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Kabaddi is a sport that undoubtedly very few of you must have heard of if any at all. Unlike a lot of sports, Kabaddi does not include a ball as part of the game. The game is like football, wrestling, and tag all at once.

Kabaddi originated in the modern Tamil region of the Indian subcontinent, a few thousand years ago, as a pastime that has evolved into the national sport of India, with competitions all over the world and currently, the VIVO Pro Kabaddi Tournament is taking place in India. The game can go by different names like Ha-doo-doo, chu-kit-kit, and hu-tu-tu.

Kabaddi is played with 2 teams of 12 players each, 7 starters and 5 reserves, playing for two twenty minute halves. At the end, the team with the higher score wins. The Kabaddi court is 13 meters by 10 meters. The midline divides the court into two halves. Around the middle of one of the halves, is a baulk line. A bit after that, is the bonus line. The rectangles at the sides are known as the lobbies.

Whichever team wins the coin toss, they send out a person known as a raider first, which in this case is the blue team. His job is to tag as many defenders, which consists of the entire other team, and make it back to the midline. However, he must cross the baulk line while raiding. The raider gets only 30 seconds to raid and at the same time must chant the word Kabaddi repeatedly, without stopping to pause for breath: that is, he only gets one breath. The defenders jobs, who are the yellow team, are to tackle the raider, and not let him back to the midline, thus preventing a successful raid. But, if the raider touches one of the defenders, and makes it back to the midline, not only does the raiding team get a point for each defender touched, those touched defenders are out. All players who are out must go and sit in the sitting block. The catch is that no one can substitute him back in, until someone from his team gets a point. Then, the team may call a player back in. The lobbies can only be used once the player has touched a defender, so that he gets a bit more space to run to his side. In most Kabaddi matches you will see the defenders holding hands. The reason is because, if a defender steps out of bounds, then he is out, and the raiding can continue.This process repeats for the entire game, switching back and forth between the two teams.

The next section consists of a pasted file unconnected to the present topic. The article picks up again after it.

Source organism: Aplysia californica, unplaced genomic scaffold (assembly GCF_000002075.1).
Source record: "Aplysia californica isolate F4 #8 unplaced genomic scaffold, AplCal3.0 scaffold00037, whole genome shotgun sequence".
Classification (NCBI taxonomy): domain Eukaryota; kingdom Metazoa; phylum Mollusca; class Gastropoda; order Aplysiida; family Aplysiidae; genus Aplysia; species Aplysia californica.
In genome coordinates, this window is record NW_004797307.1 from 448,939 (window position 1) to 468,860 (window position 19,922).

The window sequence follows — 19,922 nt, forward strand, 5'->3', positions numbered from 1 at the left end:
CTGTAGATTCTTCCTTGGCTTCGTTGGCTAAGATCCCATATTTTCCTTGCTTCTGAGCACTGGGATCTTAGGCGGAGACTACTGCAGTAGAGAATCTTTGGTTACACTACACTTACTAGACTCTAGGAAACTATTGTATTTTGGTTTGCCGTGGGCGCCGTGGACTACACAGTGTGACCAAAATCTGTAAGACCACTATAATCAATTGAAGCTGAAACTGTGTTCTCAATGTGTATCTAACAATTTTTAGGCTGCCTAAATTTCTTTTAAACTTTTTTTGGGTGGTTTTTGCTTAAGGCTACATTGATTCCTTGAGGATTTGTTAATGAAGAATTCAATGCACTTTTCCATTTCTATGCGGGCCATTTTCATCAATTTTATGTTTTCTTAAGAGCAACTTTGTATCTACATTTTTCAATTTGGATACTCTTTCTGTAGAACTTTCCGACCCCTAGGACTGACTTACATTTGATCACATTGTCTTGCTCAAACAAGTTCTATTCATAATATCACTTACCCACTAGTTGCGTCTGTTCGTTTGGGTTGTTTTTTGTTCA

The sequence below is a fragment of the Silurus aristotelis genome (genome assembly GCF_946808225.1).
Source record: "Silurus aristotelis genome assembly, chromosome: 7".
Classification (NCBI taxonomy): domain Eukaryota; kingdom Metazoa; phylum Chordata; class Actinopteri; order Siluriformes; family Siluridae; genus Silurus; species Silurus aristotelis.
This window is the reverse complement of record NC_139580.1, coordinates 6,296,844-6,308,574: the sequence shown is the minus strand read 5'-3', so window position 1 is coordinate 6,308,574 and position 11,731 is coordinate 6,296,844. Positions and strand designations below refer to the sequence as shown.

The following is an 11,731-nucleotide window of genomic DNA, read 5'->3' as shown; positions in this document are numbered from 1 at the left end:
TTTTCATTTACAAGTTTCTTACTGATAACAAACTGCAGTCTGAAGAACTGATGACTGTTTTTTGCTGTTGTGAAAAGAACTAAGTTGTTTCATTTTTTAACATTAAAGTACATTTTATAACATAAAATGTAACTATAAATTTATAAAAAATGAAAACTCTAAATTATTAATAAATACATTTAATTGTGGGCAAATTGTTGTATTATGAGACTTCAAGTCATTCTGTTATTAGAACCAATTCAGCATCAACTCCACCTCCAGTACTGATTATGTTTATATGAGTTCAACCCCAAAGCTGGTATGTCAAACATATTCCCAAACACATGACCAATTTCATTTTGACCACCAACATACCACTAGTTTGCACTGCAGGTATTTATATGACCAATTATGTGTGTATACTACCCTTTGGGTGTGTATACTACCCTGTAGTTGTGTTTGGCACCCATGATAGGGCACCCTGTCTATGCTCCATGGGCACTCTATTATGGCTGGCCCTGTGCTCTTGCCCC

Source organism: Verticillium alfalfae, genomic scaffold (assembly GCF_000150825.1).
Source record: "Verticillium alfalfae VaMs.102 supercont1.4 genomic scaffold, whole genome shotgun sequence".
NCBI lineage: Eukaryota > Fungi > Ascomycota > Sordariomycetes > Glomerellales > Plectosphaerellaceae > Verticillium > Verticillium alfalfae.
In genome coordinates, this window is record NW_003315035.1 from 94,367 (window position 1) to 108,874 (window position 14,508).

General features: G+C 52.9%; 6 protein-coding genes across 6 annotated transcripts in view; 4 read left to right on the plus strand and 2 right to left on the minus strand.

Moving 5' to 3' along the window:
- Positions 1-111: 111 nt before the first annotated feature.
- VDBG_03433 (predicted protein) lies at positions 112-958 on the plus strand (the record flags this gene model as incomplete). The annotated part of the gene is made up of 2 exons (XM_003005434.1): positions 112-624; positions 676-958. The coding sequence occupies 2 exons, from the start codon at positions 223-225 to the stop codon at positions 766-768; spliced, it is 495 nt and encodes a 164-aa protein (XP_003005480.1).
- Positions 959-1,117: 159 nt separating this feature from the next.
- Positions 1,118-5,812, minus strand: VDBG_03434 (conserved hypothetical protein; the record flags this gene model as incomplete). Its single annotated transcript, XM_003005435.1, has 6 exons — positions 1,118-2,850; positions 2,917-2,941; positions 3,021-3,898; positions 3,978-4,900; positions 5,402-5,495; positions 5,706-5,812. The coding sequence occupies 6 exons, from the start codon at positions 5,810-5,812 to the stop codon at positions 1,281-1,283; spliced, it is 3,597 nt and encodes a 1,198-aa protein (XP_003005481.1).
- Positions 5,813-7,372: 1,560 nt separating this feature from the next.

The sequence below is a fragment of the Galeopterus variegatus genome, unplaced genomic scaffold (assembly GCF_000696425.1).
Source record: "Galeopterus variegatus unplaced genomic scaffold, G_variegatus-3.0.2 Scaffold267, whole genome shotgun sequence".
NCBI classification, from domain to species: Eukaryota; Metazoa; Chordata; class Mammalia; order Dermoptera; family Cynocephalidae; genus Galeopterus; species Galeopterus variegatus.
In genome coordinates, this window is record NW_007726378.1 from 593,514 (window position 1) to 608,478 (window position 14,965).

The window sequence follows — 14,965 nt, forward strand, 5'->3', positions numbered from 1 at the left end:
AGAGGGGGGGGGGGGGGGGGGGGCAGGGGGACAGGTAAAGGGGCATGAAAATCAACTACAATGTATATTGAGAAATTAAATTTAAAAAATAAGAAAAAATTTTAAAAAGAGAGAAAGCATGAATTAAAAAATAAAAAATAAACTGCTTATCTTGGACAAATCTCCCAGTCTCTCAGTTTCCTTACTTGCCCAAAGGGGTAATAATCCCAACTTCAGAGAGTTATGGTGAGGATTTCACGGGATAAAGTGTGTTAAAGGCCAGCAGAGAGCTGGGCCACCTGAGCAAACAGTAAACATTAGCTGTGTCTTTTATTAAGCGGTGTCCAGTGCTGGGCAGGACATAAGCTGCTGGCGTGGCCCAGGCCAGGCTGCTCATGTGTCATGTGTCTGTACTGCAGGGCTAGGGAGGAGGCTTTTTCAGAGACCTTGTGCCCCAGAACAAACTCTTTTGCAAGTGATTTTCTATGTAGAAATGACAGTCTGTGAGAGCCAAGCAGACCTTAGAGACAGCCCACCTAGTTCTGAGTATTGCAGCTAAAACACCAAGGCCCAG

Following are some special terms that you should know:

How to play Kabaddi – Part 1 

All Out/Lona: When all of the players are out. Then, seven of the players get revived, but only seven, because that is the limit for one team on a court.

Super Tackle: A super tackle is when three or less defenders are defending a raider, and they make the tackle.

Super Raid: When the raider scores 3 or more points in a raid, it is known as a super raid.

Do-or-Die Raid: If a raid has been unsuccessful for two consecutive times, then the third raid must be successful, or the raider is out, and the defending team receives a point.

In my next blog, I will continue this one by explaining how scoring is kept, and how to score. Leave a thought in the comment section, and see you next month!

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Comments

  1. I liked how you have explained drawing the court. It connects dots and makes it easily understandable. Great work, looking forward!

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